The employment rate for September to November 2009 was 72.4 per cent. This is the lowest since the winter of 1996-97 and is down 0.1 on the quarter. The number of people in employment fell by 14,000 on the quarter to reach 28.92 million. The number of people in full-time employment fell by 113,000 on the quarter while the number of people in part-time employment increased by 99,000 on the quarter to reach a record high of 7.71 million. There were 1.03 million employees and self-employed people working part-time because they could not find a full-time job. This is the highest figure since records for this series began in 1992 and it is up 46,000 on the quarter.
The unemployment rate for September to November 2009 was 7.8 per cent, unchanged on the quarter. The number of unemployed people fell by 7,000 over the quarter to reach 2.46 million. This is the first quarterly fall in the number of unemployed people since the three months to May 2008. The number of people unemployed for more than 12 months increased by 29,000 over the quarter to reach 631,000, the highest figure since the three months to November 1997.
A comparison between unemployment and Gross Domestic Product is available at:
The number of people claiming Jobseeker’s Allowance (the claimant count) in December 2009 fell by 15,200 on the month to reach 1.61 million. This is the second consecutive monthly fall in the claimant count and the largest monthly fall since April 2007.
The inactivity rate for September to November 2009 was 21.2 per cent, up 0.2 on the quarter but below the record high of 23.3 per cent recorded in 1983. The number of inactive people of working age increased by 79,000 over the quarter to reach a record high of 8.05 million. This increase in inactivity was largely driven by the number of students not in the labour market which has increased by 81,000 on the quarter to reach 2.24 million, the highest since comparable
records began in 1993.
The number of vacancies in the three months to December 2009 was 448,000, up 16,000 compared with the previous quarter.
Average total pay (including bonuses) was Ã‚Â£451 per week in November 2009. In the three months to November 2009 total pay rose by 0.7 per cent on a year earlier.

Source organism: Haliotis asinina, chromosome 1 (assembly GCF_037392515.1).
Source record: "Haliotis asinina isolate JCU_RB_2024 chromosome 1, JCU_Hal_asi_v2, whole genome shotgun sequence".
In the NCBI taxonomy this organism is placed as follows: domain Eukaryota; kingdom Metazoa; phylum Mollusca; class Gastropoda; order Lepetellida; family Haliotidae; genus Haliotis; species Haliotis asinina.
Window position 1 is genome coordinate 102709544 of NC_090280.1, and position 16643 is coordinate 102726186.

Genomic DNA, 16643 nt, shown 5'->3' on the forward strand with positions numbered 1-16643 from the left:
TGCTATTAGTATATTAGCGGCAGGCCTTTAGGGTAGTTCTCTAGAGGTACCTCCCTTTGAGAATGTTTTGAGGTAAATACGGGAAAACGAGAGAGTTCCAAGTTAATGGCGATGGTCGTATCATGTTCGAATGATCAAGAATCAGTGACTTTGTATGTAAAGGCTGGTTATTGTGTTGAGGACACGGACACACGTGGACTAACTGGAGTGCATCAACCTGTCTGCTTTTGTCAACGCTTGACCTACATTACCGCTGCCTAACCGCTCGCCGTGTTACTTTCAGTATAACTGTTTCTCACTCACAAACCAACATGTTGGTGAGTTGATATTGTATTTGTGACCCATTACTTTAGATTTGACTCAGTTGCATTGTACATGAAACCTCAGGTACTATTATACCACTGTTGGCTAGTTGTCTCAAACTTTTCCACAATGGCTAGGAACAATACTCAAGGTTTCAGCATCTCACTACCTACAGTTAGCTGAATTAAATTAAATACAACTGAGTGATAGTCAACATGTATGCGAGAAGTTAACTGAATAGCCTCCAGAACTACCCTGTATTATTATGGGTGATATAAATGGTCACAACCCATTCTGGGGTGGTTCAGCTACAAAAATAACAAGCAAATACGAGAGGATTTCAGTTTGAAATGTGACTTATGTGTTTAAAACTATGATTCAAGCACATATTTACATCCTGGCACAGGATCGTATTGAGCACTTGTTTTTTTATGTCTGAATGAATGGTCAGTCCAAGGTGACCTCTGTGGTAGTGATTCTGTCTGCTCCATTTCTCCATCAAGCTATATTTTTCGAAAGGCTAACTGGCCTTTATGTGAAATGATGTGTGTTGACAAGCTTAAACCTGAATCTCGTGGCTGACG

Average regular pay (excluding bonuses) was Ã‚Â£424 per week in November 2009. In the three months to November 2009 regular pay rose by 1.1 per cent on a year earlier. This is the lowest annual growth rate since comparable records began in 2001.
Secretary of State for Work and Pensions Yvette Cooper, said:
“The jobs market is still tough for a lot of people, but the drop in unemployment and youth unemployment is very welcome. It means 450,000 fewer people are out of work than everyone expected last spring. The extra investment in jobs, education and training is making a real difference, helping people through the recession and preventing the kind of unemployment we saw in the eighties and nineties.
“However we know that things will still be difficult and unemployment is still likely to rise over the next few months. That is why we are determined to keep increasing the help and support to get people into jobs and training.”
Minster for Employment Jim Knight, said:
“These figures show the largestÃ‚Â number ofÃ‚Â people coming off unemployment benefit for 15 years which is a sign that our Ã‚Â£5bn investment to get people back to work is having an impact. The fact that tens of thousands more young people are taking up the Government’s guarantee of a place in education or training means that they are getting the valuable skills they need to get into work.
“New figures published today show that more than 25,000 people have benefited from the new Six Month Offer, while the sixth round of winning Future Jobs Fund bidders will create almost 6,000 more jobs for young people. This brings the total number of successful bids to create jobs through the Fund so far to almost 104,000. This is in addition to more than 400,000 people who have been helped into jobs through the Job Centres’ Local Employment Partnerships.”